Poster Presentation 23rd Annual Lorne Proteomics Symposium 2018

Phosphoproteomic screening of exercise mimetics reveals drug interactions and identifies PAK2 as a regulator of glucose metabolism (#81)

Elise J. Needham 1 , Sean J. Humphrey 1 , Daniel J. Fazakerley 1 , David E. James 1 , Benjamin L. Parker 1
  1. The University of Sydney, Camperdown, NSW, Australia

Exercise improves health through adaptive metabolic and mechanical remodelling, mediated by a network of kinases in response to homeostatic stress. The phosphoproteome of acutely exercised human skeletal muscle provides a blueprint of kinase regulation to promote health. However, of this phosphoproteome, only 10% of the >1000 regulated phosphosites have a known upstream kinase. Consequently, an in vitro model of exercise is needed to further characterise the role of known and novel kinases. We therefore performed a phosphoproteomic screen of 10 candidate exercise-like treatments in rat L6 myotubes quantifying 20,249 unique Class I phosphopeptides, of which 37.8% were regulated in at least one treatment. Of the regulated phosphosites in exercised human skeletal muscle that mapped to the in vitro exercise mimetics, 74% were regulated by at least one treatment. We predicted the combination of isoproterenol and thapsigargin to most closely recapitulate the exercise phosphoproteome. As exercise involves multiple stimuli, we measured the phosphoproteome of this combination to determine the extent of interactions between exercise-like treatments. Synergy between the treatments produced a phosphoproteome closer to exercise than either treatment or their expected combination, revealing the importance of interactions between stimuli.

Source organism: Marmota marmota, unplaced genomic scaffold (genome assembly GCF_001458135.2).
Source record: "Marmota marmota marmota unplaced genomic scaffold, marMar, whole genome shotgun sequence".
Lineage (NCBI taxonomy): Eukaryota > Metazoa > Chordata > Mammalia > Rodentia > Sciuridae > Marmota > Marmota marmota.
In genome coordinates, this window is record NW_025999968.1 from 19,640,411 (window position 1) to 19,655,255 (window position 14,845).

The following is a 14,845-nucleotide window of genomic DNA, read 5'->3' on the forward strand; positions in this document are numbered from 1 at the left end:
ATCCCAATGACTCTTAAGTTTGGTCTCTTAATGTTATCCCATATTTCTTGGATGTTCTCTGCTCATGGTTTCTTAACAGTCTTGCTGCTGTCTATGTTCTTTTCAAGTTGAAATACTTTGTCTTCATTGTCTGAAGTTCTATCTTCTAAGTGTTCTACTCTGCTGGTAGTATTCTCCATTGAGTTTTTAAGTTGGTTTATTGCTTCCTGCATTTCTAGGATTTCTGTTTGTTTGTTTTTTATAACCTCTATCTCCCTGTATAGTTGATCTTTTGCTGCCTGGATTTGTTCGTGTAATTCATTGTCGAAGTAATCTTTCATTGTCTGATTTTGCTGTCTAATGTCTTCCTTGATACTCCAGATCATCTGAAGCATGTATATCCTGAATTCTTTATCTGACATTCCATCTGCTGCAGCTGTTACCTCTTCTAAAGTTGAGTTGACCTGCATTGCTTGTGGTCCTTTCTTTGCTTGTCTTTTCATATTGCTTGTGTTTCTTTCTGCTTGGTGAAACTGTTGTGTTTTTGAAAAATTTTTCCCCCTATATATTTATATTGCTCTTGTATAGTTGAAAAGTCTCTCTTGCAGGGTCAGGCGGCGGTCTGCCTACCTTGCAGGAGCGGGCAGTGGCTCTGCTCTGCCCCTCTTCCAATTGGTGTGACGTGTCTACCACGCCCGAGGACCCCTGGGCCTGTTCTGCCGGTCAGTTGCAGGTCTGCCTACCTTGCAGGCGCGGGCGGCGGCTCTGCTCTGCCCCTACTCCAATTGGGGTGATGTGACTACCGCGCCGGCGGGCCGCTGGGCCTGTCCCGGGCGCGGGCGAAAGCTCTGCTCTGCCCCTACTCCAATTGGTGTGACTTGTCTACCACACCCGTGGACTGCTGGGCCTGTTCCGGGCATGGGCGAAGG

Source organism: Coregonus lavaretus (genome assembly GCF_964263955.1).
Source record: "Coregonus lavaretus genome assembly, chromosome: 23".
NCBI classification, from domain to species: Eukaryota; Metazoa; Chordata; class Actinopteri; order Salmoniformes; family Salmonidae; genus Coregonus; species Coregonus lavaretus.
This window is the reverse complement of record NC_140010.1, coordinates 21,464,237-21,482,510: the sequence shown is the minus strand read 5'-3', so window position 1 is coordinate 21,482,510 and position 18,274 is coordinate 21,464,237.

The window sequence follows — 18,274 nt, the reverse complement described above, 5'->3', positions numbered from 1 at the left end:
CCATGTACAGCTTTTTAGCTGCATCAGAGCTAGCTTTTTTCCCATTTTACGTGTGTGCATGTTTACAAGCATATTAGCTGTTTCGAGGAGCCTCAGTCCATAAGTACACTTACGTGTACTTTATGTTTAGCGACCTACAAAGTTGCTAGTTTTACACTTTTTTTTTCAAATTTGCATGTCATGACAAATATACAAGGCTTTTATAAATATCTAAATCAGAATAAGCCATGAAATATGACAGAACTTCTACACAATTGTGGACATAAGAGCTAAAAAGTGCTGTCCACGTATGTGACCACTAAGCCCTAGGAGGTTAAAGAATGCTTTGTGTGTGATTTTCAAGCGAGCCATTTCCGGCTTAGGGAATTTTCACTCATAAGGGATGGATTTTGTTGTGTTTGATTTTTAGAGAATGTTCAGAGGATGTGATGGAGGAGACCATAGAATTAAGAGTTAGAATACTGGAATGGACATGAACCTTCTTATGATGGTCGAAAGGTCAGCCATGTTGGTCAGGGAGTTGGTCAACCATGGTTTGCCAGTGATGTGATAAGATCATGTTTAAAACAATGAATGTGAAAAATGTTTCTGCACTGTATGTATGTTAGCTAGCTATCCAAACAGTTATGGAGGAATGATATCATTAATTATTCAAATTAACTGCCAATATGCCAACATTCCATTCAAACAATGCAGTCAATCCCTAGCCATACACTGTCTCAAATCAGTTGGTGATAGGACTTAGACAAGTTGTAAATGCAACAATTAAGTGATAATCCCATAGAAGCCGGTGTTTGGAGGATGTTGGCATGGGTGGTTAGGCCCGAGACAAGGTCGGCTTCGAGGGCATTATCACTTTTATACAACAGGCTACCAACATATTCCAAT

Our phosphoproteomic data was also used to predict the involvement of >20 kinases not previously implicated in exercise signalling that may be attractive drug targets. One of these targets was PAK2, previously implicated in cytoskeletal dynamics, however its function in muscle is incompletely understood. CRISPR/Cas9 knockout of PAK2 in L6 myotubes revealed roles as a negative regulator of glucose uptake via an increase in plasma-membrane localised GLUT4. Phosphoproteomic screening identified several novel PAK2 substrates enriched in vesicle trafficking and endosomal recycling. Our data suggests that PAK2 inhibition is a potential novel strategy to promote glucose uptake into muscle cells relevant for the treatment of hyperglycemia and type-2 diabetes.